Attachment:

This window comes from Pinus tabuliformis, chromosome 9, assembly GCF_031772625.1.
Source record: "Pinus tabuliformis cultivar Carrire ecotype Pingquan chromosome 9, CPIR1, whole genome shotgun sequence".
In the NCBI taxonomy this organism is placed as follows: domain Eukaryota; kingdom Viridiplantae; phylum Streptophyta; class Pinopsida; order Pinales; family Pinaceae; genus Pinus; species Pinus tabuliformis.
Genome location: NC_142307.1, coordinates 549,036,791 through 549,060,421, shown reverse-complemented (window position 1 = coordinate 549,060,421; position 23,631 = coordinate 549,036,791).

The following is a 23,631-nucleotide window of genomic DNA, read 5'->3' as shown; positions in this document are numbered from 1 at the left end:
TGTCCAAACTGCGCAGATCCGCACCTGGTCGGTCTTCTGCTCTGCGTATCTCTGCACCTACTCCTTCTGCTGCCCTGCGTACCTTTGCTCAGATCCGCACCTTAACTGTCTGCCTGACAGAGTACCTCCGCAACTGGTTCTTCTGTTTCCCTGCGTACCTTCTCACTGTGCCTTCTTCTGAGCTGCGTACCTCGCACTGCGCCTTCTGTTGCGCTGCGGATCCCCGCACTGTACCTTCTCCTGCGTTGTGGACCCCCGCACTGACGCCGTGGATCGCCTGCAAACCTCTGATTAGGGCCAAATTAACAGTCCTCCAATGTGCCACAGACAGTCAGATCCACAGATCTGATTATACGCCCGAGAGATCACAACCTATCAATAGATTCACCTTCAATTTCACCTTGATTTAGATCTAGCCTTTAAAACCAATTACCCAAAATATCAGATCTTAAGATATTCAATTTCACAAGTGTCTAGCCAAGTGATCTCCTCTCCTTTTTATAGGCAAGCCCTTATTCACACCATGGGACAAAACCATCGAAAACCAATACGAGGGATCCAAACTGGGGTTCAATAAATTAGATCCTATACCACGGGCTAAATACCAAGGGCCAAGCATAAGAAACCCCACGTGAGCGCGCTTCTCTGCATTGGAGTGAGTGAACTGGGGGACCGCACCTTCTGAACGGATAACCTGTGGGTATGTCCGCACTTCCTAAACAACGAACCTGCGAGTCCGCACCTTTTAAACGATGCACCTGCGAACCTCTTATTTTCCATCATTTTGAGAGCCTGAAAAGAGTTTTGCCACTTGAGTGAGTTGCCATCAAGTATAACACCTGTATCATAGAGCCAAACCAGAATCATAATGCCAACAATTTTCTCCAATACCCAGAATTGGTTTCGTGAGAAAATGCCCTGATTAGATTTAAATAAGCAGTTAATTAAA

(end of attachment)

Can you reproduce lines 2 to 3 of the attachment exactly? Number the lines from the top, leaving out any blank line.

Source record: "Pinus tabuliformis cultivar Carrire ecotype Pingquan chromosome 9, CPIR1, whole genome shotgun sequence".
In the NCBI taxonomy this organism is placed as follows: domain Eukaryota; kingdom Viridiplantae; phylum Streptophyta; class Pinopsida; order Pinales; family Pinaceae; genus Pinus; species Pinus tabuliformis.